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In the Hebrew Scriptures, the Hebrew word ne'phesh occurs 754 times. The first occurrence is at Genesis 1:20. The use of this word in many different contexts helps us to understand the basic idea as it is used in the Bible:
1. It is a person or individual, (Genesis 2:7; Genesis 36:6; Deuteronomy 10:22; 1 Samuel 22:22; Proverbs 11:25; 16:24; Jeremiah 43:6; Acts 2:41,43; 1 Peter 3:30)
2. or a lower creature or animal, (Genesis 1:20,24; Leviticus 24:18; Revelation 16:3)
3. or the life that they enjoy as such. (Genesis 35:18; Joshua 9:24; Judges 9:17; Proverbs 1:18; Matthew 6:25; 10:39; Acts 20:10; Philippians 2:30; James 1:21; 1 John 3:16)
The Greek word for soul, psy-khe', occurs by itself 102 times, with the first use at Matthew 2:20. This is the equivalent of ne'phesh.
With this in mind, the Bible says that souls in fact, die:
Ezek. 18:4: "Look! All the souls—to me they belong. As the soul of the father so likewise the soul of the son—to me they belong. The soul that is sinning—it itself will die." (Some translations say "the man" or "the person.") - See also Matt. 10:28 and Acts 3:23.
The Greek pneu´ma (spirit) and the Hebrew ru´ach (spirit) are believed to come from a root having the same meaning. These words basically mean "breath" but have extended meanings beyond that basic sense.
They can also mean wind; the vital force in living creatures; one's spirit; spirit persons, including God and his angelic creatures; and God's active force, or holy spirit.
The Bible speaks of the spirit, or life-force. This also is referred to in the Bible as being in humans *and* in animals. (Gen. 6:17; 7:15, 22)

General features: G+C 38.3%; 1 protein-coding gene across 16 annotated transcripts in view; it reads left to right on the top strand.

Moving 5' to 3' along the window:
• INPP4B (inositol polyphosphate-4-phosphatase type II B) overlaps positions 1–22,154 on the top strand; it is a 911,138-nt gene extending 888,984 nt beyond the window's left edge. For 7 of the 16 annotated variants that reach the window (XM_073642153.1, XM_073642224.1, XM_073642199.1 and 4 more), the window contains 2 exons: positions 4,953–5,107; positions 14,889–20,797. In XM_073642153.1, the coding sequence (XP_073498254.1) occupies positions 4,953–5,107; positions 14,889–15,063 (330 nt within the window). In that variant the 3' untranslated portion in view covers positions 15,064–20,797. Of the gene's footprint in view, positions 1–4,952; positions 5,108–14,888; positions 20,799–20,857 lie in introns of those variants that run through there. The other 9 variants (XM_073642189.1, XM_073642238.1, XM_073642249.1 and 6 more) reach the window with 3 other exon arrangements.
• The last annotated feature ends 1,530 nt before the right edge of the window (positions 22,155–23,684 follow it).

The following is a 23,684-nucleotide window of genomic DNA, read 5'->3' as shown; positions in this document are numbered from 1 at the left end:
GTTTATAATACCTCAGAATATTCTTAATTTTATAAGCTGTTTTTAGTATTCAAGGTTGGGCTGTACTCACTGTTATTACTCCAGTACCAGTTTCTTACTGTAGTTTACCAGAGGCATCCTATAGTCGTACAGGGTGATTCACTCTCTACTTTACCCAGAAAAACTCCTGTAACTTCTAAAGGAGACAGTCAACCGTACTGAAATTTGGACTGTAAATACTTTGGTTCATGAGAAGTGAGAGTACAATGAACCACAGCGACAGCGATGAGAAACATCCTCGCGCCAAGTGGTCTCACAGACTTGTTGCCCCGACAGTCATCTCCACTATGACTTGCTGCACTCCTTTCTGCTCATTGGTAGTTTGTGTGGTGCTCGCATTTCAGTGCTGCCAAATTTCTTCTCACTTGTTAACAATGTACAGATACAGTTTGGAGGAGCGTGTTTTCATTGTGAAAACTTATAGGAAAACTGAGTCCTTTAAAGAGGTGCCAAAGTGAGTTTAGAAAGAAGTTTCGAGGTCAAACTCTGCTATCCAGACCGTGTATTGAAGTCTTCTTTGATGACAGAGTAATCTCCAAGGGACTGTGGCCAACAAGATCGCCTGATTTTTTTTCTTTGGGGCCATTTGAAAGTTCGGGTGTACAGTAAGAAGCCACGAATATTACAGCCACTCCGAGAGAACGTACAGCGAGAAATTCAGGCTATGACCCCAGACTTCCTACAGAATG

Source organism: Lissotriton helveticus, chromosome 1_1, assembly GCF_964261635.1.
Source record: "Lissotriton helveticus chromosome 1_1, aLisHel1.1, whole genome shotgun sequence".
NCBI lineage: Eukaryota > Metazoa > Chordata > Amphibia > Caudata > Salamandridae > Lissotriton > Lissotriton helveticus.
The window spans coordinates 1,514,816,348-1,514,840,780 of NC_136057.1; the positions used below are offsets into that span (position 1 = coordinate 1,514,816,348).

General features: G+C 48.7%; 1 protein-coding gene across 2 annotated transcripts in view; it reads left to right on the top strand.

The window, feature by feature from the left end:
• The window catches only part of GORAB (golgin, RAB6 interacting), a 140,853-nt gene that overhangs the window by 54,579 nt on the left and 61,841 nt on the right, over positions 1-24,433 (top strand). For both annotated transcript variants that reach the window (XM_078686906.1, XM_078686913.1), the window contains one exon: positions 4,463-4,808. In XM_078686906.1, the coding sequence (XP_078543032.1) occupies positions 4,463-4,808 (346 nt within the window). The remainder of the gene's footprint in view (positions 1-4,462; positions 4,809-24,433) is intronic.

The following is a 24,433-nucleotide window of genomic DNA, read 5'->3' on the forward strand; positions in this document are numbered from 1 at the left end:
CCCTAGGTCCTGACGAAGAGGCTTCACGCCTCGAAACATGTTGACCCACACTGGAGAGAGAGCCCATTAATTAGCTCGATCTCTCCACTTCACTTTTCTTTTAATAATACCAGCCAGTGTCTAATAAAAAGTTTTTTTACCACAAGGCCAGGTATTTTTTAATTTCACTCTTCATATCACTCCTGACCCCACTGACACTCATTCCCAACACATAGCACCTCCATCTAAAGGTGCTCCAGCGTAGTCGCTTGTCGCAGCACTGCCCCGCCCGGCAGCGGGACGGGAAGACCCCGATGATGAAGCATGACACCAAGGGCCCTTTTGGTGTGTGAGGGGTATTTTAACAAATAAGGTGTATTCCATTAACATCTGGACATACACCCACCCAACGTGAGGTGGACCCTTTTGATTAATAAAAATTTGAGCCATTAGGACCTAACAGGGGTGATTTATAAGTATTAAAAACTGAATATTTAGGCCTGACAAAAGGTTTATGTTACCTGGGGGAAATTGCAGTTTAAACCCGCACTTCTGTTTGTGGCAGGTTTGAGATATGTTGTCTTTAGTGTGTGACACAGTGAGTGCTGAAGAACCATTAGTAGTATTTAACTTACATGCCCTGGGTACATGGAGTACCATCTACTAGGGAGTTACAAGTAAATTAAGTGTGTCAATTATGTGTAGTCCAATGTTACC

Ecclesiastes 3:18-22 shows that men and animals die in the same way: "they all have but one spirit, so that there is no superiority of the man over the beast,". In other words, they both have the same spirit, or life-force.
This indicates that the spirit that is mentioned that is associated with the soul is NOT some disembodied consciousness of a newly desceased person. Rather the scriptures indicate that it is impersonal.
"Although the Hebrew word nefesh [in the Hebrew Scriptures] is frequently translated as `soul,' it would be inaccurate to read into it a Greek meaning. Nefesh . . . is never conceived of as operating separately from the body. In the New Testament the Greek word psyche is often translated as `soul' but again should not be readily understood to have the meaning the word had for the Greek philosophers. It usually means `life,' or `vitality,' or, at times, `the self.'"—The Encyclopedia Americana (1977), Vol. 25, p. 236.